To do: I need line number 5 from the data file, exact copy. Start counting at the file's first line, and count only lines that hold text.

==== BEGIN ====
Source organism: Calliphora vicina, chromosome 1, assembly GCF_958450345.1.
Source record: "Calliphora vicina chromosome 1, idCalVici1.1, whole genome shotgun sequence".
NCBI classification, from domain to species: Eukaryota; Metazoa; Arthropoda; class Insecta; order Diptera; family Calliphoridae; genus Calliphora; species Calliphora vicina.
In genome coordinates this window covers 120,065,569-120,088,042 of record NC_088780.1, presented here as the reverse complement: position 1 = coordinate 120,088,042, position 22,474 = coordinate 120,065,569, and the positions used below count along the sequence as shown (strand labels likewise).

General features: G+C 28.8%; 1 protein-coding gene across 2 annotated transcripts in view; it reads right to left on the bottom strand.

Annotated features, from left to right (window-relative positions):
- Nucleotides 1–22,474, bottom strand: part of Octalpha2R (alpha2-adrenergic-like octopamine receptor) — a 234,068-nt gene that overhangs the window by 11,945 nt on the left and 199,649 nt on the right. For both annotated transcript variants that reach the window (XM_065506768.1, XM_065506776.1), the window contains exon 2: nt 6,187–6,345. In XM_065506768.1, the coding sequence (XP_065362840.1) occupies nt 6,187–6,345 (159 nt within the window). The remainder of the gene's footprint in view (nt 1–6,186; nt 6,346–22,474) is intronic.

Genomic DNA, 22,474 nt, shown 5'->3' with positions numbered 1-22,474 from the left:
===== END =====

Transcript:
General features: G+C 28.8%; 1 protein-coding gene across 2 annotated transcripts in view; it reads right to left on the bottom strand.